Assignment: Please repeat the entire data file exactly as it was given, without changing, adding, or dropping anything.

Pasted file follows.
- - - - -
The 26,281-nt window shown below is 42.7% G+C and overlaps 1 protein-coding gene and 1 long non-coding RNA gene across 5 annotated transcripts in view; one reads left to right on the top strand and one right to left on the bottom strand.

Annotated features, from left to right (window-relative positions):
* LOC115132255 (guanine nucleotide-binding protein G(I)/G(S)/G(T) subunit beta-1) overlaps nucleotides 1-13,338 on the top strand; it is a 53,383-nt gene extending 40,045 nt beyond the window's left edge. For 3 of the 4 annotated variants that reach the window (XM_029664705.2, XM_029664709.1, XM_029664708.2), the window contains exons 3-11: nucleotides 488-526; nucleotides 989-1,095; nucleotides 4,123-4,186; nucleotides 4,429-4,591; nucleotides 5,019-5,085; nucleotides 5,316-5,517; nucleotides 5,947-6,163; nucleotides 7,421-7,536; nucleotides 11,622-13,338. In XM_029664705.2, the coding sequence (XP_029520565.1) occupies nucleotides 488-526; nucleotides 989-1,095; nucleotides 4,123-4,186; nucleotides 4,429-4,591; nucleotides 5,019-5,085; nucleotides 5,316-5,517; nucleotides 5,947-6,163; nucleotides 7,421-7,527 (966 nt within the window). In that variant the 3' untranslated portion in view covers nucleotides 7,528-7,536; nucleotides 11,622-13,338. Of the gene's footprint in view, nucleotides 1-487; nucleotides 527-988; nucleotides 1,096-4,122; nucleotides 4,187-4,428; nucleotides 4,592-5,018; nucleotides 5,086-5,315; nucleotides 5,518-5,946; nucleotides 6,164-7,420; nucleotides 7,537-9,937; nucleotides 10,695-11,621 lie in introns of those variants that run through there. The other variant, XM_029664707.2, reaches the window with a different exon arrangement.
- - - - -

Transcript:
The 26,281-nt window shown below is 42.7% G+C and overlaps 1 protein-coding gene and 1 long non-coding RNA gene across 5 annotated transcripts in view; one reads left to right on the top strand and one right to left on the bottom strand.

Annotated features, from left to right (window-relative positions):
* LOC115132255 (guanine nucleotide-binding protein G(I)/G(S)/G(T) subunit beta-1) overlaps nucleotides 1-13,338 on the top strand; it is a 53,383-nt gene extending 40,045 nt beyond the window's left edge. For 3 of the 4 annotated variants that reach the window (XM_029664705.2, XM_029664709.1, XM_029664708.2), the window contains exons 3-11: nucleotides 488-526; nucleotides 989-1,095; nucleotides 4,123-4,186; nucleotides 4,429-4,591; nucleotides 5,019-5,085; nucleotides 5,316-5,517; nucleotides 5,947-6,163; nucleotides 7,421-7,536; nucleotides 11,622-13,338. In XM_029664705.2, the coding sequence (XP_029520565.1) occupies nucleotides 488-526; nucleotides 989-1,095; nucleotides 4,123-4,186; nucleotides 4,429-4,591; nucleotides 5,019-5,085; nucleotides 5,316-5,517; nucleotides 5,947-6,163; nucleotides 7,421-7,527 (966 nt within the window). In that variant the 3' untranslated portion in view covers nucleotides 7,528-7,536; nucleotides 11,622-13,338. Of the gene's footprint in view, nucleotides 1-487; nucleotides 527-988; nucleotides 1,096-4,122; nucleotides 4,187-4,428; nucleotides 4,592-5,018; nucleotides 5,086-5,315; nucleotides 5,518-5,946; nucleotides 6,164-7,420; nucleotides 7,537-9,937; nucleotides 10,695-11,621 lie in introns of those variants that run through there. The other variant, XM_029664707.2, reaches the window with a different exon arrangement.